Anne Majumdar

The world is still confused following President Trump’s controversial travel ban but the travel industry continues to make its position clear.


And the overall message? It’s not happy with the hate-mongering, the talk of border walls, the clamping down on freedom to travel.

Last week, KarryOn published a stirring message from Intrepid Travel managing director James Thornton saying companies should not “sit and watch” as people were stripped of their freedom of movement – a “fundamental building block of democracy”.

“It’s a freedom that should be unfettered by race, religion, gender, sexual orientation or ability. Available to all. And especially to those fleeing persecution, war, violence and tyranny,” he wrote.

James Thornton

But that wasn’t the end of it. The outcries have kept on coming.

Yesterday, Airbnb sent a message to its members entitled “We believe in a world where anyone can belong”.

“Everyone deserves to belong,” it said, accompanied by an image depicting the multicultural nature of the world we live in.

“But for too many, it’s a dire need.”

It then outlined its five-year goal to ensure 100,000 people have short-term housing during urgent times. The company is one of a vast number of companies that have joined a lawsuit against the executive order.

The company’s co-founders also personally edited the company’s controversial Super Bowl ad which was noted for its criticism of the anti-immigration ban.

The #WeAccept ad features the text “We believe no matter who you are, where you’re from, who you love or who you worship, we all belong. The world is more beautiful the more you accept”.

Watch it here:

Last week, Couchsurfing reminded its members that sharing is at its core.

“In times of uncertainty, we take our commitment to connecting the world more seriously than ever, and urge you to do the same,” it said.

“Every new connection we make helps us cultivate a better understanding of different cultures, languages and religions.

“These connections strengthen our faith in one another, and make the world a better place.”

According to Couchsurfing, everyone can have an impact and the spirit of generosity can “profoundly change the world”.

Ridesharing giant Uber took a little longer to come to the party, with chief executive Travis Kalanick taking a place on Trump’s business advisory council. However, after a #DeleteUber backlash and in the wake of the immigration order, Kalanick last week confirmed he would step down from the position.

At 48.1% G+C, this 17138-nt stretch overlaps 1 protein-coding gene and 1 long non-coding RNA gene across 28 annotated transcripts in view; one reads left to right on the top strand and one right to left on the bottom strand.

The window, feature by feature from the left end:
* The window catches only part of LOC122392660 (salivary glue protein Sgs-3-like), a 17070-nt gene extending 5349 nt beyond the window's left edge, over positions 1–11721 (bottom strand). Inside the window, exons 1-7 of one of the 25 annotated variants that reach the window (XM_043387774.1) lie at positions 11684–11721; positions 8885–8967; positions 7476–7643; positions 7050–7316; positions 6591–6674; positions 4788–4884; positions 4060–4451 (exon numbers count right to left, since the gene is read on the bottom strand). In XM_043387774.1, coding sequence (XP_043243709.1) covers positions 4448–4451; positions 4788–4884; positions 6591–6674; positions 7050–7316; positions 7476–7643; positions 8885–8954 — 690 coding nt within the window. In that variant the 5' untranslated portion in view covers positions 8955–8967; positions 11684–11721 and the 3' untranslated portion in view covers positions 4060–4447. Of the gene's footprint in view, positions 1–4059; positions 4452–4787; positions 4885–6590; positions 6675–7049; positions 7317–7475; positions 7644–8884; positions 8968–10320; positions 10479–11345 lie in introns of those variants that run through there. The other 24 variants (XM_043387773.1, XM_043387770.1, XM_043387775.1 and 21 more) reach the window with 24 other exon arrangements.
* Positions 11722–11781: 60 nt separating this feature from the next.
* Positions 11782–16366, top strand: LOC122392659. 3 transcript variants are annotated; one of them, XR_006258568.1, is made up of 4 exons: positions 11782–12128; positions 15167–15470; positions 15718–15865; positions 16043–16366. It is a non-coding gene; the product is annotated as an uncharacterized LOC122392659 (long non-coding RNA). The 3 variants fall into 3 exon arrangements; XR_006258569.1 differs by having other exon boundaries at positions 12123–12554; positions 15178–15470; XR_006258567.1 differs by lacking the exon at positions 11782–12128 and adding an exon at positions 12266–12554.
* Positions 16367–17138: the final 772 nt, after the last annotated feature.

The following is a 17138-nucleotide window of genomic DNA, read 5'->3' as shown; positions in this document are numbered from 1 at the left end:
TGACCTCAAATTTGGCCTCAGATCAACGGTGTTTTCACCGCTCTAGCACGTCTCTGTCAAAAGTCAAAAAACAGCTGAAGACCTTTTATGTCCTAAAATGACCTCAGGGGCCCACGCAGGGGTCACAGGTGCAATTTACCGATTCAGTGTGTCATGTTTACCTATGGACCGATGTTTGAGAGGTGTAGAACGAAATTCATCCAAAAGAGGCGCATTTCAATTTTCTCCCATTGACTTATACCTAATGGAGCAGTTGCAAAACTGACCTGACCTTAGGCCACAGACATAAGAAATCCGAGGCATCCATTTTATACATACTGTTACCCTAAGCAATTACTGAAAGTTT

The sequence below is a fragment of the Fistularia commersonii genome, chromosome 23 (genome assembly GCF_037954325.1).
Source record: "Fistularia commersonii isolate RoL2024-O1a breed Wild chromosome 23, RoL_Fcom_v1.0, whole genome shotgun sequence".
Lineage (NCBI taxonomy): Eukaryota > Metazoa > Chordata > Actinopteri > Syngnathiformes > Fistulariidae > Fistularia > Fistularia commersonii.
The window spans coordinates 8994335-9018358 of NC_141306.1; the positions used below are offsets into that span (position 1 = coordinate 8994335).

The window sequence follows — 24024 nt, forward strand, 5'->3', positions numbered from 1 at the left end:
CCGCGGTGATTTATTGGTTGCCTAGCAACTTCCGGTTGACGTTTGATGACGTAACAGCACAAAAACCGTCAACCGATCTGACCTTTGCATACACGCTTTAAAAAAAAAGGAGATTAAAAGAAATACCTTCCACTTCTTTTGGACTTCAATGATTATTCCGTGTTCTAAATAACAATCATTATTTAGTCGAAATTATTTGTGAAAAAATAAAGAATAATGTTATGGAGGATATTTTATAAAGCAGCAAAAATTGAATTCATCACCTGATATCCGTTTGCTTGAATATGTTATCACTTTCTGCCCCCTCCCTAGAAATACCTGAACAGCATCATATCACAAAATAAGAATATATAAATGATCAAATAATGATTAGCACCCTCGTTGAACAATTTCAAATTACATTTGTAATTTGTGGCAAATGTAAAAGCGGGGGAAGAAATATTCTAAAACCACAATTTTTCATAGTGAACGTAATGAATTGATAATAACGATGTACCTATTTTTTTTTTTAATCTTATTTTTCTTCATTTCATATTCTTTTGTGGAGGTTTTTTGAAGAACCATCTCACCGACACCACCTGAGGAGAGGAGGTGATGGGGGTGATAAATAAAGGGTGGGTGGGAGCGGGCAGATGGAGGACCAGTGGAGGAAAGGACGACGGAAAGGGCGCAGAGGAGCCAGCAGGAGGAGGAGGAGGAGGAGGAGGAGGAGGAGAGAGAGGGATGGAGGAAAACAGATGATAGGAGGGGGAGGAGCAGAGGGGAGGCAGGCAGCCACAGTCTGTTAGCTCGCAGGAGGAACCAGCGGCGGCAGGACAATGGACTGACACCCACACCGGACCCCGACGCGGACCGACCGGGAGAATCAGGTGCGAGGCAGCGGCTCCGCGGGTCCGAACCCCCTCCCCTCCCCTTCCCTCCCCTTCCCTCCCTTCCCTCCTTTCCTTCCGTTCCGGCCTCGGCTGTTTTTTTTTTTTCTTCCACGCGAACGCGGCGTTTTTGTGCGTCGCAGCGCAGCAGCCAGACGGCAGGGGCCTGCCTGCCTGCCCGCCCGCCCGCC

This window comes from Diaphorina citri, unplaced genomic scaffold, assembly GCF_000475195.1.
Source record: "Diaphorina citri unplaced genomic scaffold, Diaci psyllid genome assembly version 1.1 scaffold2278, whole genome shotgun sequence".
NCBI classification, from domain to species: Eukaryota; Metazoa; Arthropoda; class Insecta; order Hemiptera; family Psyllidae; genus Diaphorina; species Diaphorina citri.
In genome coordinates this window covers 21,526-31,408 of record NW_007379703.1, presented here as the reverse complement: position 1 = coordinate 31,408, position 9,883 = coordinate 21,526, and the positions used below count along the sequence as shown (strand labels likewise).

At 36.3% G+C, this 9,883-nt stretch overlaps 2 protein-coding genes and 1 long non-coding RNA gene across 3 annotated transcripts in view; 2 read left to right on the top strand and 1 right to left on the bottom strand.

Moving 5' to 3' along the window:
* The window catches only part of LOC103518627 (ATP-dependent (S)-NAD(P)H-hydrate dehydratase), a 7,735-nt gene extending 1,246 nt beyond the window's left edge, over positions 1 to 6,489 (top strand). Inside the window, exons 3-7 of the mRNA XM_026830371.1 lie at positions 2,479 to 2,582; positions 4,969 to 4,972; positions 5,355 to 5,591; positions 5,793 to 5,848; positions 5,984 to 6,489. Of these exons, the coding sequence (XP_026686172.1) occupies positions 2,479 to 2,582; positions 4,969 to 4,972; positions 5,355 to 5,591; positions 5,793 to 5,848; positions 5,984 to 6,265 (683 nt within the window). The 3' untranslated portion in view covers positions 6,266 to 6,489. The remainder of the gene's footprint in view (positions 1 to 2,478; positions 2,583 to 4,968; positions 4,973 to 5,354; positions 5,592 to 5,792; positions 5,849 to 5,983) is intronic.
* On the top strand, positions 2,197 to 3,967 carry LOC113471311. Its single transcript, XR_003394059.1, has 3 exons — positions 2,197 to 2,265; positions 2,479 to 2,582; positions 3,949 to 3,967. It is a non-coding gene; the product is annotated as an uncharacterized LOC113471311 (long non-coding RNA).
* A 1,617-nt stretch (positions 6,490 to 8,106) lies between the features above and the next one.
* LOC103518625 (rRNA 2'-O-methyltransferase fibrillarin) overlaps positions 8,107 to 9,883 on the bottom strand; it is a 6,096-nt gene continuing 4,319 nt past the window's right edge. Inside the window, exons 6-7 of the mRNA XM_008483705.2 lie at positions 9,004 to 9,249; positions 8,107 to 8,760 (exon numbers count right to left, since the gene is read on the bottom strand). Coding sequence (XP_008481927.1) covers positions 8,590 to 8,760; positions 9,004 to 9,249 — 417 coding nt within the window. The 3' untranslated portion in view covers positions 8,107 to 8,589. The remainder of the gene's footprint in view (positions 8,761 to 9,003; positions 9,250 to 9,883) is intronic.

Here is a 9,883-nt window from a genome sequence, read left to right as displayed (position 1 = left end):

“Joining the group was not meant to be an endorsement of the President or his agenda but unfortunately it has been misinterpreted to be exactly that,” he wrote in an email to employees.

He has since pledged to assist all Uber employees impacted by the ban and the company has also joined the army of companies taking action against the order.

But the action is not all taking place within the sharing community. Travel giants such as Expedia are also making a stand.

Last week, the online retailer joined the Washington state lawsuit against the immigration ban.

“Expedia believes that the Executive Order jeopardizes its corporate mission and could have a detrimental impact on its business and employees, as well as the broader U.S. and global travel and tourism industry,” the company declared.

The company also offered a 2-to-1 match for employee donations to the American Civil Liberties Union (ACLU) in response to the ban.

“When we see injustices such as the ban on immigrants to the United States, we feel compelled to act – as you’ve seen throughout this week,” Expedia’s chief people officer Nikki Krishnamurphy wrote in an email to staff.

Meanwhile, the Adventure Travel Trade Association (ATTA) warned such a ban would “needlessly damage the tourism sector”.

“Much of the spend in adventure travel is in rural and economically depressed regions and is a critical tool for poverty alleviation and issues such as wildlife and habitat protection,” it said in a statement.

“It is through travel that the ATTA believes people can move toward better cultural understanding and peace.”

Can the travel industry play a role in overcoming hate and fear? Share your comments below.